Anti fake seed agency launched to fight counterfeits

A new anti fake seed agency has been launched in Nairobi to step up the fight against counterfeit seeds, which are hampering yields for farmers across East Africa, by applying stringent seed regulation and farmer education to weed out the fake seeds in the market.

Launching The Alliance for Seed Industry in Eastern and Southern Africa (Asiesa), Minister for Agriculture Dr Sally Kosgei said Asiesa was being

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created to insulate farmers from exploitation. “Our farmers have fallen prey to bogus businessmen selling to them fake seeds, the repercussion has been poor yields that has left us with food deficit,” said the minister.

“The new alliance will help us tame fake seeds through farmer education and enhance the business competitiveness of seed companies and value chain enterprises in Eastern and Southern Africa,” she said.

The association has also been tasked with strengthening and establishing national seed trade associations for the efficient coordination of seed related issues.

Farmers in Kenya and by extension Sub Saharan have grappled with a growing number of fake seeds.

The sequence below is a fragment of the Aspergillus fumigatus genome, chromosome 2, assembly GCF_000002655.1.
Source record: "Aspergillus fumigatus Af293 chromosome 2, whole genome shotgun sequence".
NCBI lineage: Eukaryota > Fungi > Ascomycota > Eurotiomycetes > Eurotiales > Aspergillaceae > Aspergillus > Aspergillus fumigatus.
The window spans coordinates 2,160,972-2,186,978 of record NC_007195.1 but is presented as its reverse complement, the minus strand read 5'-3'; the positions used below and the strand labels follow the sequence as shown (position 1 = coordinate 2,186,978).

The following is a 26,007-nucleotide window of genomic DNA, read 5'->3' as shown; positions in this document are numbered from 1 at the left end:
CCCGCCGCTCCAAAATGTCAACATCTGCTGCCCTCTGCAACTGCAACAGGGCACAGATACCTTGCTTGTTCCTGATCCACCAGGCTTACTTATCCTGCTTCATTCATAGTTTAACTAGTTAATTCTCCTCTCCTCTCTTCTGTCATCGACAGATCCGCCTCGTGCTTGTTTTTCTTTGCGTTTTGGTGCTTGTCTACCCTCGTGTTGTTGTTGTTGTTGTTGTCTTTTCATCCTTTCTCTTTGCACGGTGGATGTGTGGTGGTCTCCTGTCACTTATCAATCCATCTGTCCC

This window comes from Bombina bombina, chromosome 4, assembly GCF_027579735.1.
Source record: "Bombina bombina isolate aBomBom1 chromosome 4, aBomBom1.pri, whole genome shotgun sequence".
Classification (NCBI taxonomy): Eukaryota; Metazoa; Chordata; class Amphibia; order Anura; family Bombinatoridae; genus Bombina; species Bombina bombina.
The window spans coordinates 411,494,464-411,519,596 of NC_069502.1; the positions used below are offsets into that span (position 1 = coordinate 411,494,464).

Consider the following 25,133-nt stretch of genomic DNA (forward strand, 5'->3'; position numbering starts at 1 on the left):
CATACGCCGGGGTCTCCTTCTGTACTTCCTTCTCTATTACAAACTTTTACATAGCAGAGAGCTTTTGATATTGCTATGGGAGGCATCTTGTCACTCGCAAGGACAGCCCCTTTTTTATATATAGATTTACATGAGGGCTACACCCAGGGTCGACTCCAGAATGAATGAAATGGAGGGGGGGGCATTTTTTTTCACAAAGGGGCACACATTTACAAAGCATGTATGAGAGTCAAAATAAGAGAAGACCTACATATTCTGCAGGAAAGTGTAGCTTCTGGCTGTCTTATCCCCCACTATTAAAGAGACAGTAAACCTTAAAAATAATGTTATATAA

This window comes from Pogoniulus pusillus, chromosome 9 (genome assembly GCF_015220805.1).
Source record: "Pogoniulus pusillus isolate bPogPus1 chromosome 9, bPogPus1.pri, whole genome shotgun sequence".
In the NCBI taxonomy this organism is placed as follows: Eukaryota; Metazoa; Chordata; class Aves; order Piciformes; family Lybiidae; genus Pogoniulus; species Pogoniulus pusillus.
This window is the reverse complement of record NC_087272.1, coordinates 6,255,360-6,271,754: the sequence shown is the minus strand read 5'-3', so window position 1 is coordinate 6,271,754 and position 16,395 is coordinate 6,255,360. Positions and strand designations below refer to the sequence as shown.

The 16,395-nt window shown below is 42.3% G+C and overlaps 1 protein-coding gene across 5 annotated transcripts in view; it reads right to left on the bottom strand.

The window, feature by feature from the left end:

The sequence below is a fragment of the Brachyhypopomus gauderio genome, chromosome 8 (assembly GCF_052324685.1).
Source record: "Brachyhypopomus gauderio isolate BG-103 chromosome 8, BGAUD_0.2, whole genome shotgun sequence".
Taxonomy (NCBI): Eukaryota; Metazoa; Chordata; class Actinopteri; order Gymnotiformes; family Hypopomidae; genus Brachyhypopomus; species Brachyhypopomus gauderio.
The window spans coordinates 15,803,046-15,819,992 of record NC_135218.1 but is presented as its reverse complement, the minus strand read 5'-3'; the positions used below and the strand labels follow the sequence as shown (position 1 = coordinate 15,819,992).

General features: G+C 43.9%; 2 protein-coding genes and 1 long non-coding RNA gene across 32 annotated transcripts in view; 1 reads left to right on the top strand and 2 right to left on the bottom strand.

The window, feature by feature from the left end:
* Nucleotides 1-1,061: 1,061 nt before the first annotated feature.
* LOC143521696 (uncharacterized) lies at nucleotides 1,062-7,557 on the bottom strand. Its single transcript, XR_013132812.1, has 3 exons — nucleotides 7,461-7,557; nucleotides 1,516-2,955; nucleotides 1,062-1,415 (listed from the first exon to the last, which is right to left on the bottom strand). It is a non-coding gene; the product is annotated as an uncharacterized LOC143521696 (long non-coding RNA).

Cases over the past few months have affected farmers in the breadbasket areas of Narok and Trans Nzoia counties. In Trans Nzoia county in Rift Valley province, a local security team caught a fake seed manufacturing syndicate after one tonne of uncertified maize seeds were discovered being sold at a leading supermarket in Kitale.

In Kirinyaga and Kieni County, farmers last year lost over 2 tonnes of maize in what was blamed on having bought seeds from unscrupulous seed dealers.

The global seed business is worth over Sh249 billion, out of which sub Saharan Africa's share is only worth some 660 million. The seed trade within the Comesa region has been bogged down by restricted cross-border seed movement and technologies, but the movement of fake seed is estimated to have been growing at about 5 per cent a year since 2008.

Written by Bob Koigi for African Laughter